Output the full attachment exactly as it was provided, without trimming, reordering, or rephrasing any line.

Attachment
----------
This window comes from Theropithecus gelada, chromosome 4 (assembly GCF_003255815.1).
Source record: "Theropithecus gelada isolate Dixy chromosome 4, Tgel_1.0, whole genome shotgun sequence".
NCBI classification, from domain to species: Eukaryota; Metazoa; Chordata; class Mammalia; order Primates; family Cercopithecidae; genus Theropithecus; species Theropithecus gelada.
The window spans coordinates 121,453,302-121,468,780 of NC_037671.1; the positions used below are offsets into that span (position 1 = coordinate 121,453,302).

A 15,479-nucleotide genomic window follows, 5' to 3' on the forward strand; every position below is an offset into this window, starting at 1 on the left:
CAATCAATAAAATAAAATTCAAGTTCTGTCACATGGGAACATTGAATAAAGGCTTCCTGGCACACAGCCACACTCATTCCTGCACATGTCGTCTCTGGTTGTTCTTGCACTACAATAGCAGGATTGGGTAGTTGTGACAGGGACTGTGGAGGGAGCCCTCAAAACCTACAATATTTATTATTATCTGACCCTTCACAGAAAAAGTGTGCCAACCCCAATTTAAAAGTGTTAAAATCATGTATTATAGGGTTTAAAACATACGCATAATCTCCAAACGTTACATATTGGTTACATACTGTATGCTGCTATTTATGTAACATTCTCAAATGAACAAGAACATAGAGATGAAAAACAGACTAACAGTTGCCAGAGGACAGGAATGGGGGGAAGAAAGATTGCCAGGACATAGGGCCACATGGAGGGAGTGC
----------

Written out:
This window comes from Theropithecus gelada, chromosome 4 (assembly GCF_003255815.1).
Source record: "Theropithecus gelada isolate Dixy chromosome 4, Tgel_1.0, whole genome shotgun sequence".
NCBI classification, from domain to species: Eukaryota; Metazoa; Chordata; class Mammalia; order Primates; family Cercopithecidae; genus Theropithecus; species Theropithecus gelada.
The window spans coordinates 121,453,302-121,468,780 of NC_037671.1; the positions used below are offsets into that span (position 1 = coordinate 121,453,302).

A 15,479-nucleotide genomic window follows, 5' to 3' on the forward strand; every position below is an offset into this window, starting at 1 on the left:
CAATCAATAAAATAAAATTCAAGTTCTGTCACATGGGAACATTGAATAAAGGCTTCCTGGCACACAGCCACACTCATTCCTGCACATGTCGTCTCTGGTTGTTCTTGCACTACAATAGCAGGATTGGGTAGTTGTGACAGGGACTGTGGAGGGAGCCCTCAAAACCTACAATATTTATTATTATCTGACCCTTCACAGAAAAAGTGTGCCAACCCCAATTTAAAAGTGTTAAAATCATGTATTATAGGGTTTAAAACATACGCATAATCTCCAAACGTTACATATTGGTTACATACTGTATGCTGCTATTTATGTAACATTCTCAAATGAACAAGAACATAGAGATGAAAAACAGACTAACAGTTGCCAGAGGACAGGAATGGGGGGAAGAAAGATTGCCAGGACATAGGGCCACATGGAGGGAGTGC